Let $A \in \Bbb M_3 (\Bbb Z)$ be such that $A=B^2,$ for some $B \in \Bbb M_3 (\Bbb R).$ Show that $B \in \Bbb M_3 (\Bbb Z).$


closed as off-topic by user26857, José Carlos Santos, YiFan, uniquesolution, Song Mar 12 at 13:04

This question appears to be off-topic. The users who voted to close gave this specific reason:

  • "This question is missing context or other details: Please provide additional context, which ideally explains why the question is relevant to you and our community. Some forms of context include: background and motivation, relevant definitions, source, possible strategies, your current progress, why the question is interesting or important, etc." – user26857, José Carlos Santos, YiFan, uniquesolution, Song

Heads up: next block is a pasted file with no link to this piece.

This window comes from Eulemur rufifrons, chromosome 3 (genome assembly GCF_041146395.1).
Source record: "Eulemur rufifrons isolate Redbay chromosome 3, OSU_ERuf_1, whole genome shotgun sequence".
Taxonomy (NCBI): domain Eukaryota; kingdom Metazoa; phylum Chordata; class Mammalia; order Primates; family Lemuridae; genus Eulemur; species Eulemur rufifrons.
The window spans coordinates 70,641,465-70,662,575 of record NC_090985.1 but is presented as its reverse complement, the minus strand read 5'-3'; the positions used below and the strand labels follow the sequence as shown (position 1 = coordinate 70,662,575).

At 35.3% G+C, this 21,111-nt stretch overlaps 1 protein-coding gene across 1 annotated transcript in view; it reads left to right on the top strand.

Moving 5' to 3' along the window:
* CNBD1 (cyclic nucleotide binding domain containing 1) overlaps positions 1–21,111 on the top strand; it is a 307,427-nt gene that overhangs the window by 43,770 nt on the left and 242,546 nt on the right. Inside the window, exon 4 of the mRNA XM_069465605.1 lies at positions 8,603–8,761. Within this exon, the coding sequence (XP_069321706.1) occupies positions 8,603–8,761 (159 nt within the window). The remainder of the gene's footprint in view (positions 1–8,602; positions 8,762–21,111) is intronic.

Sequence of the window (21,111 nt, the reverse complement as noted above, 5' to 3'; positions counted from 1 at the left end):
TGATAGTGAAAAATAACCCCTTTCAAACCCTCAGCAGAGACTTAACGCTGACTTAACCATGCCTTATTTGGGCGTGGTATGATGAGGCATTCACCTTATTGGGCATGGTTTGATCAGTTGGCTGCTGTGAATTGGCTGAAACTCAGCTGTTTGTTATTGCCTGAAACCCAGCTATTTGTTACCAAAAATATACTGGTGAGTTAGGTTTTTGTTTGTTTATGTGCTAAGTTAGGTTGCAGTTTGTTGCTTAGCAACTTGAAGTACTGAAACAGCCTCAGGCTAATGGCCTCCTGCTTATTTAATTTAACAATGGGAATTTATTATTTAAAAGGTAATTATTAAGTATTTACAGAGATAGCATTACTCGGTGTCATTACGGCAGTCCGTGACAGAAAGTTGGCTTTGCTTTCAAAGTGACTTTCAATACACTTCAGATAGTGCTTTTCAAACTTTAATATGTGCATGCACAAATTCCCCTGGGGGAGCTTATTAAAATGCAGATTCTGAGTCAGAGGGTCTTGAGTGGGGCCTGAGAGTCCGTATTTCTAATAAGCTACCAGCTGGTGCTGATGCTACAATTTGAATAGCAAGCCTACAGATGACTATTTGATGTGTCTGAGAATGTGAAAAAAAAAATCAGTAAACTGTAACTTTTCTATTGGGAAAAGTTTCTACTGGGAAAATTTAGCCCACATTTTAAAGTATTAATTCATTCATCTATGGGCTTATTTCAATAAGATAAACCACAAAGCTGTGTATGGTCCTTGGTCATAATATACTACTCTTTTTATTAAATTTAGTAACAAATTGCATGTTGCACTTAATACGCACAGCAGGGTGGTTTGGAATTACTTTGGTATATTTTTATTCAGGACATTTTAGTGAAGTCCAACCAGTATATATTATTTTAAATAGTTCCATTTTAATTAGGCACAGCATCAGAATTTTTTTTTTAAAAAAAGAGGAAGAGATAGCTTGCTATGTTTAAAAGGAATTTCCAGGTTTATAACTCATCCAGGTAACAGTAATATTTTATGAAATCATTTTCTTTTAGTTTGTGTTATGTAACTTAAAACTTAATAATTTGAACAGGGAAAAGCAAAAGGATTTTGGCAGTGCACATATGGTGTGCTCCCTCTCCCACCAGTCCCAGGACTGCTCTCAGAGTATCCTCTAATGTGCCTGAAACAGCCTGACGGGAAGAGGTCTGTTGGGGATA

If this question can be reworded to fit the rules in the help center, please edit the question.

  • 1
    $\begingroup$ There have been several posts recently on the interaction between $3\times 3$ matrices over $\Bbb Z$ and over $\Bbb R$. What is going on here? $\endgroup$ – Arthur Feb 18 at 14:04

Consider the case when $$ B = \left( \begin{matrix} \sqrt 2 & 0 & 0 \\ 0 & \sqrt 2 & 0 \\ 0 & 0 & \sqrt 2 \end{matrix} \right).$$ Then $B^2 = 2I$. It appears your claim is false.

  • $\begingroup$ Yeah you are right. $\endgroup$ – math maniac. Feb 18 at 14:06

Not the answer you're looking for? Browse other questions tagged or ask your own question.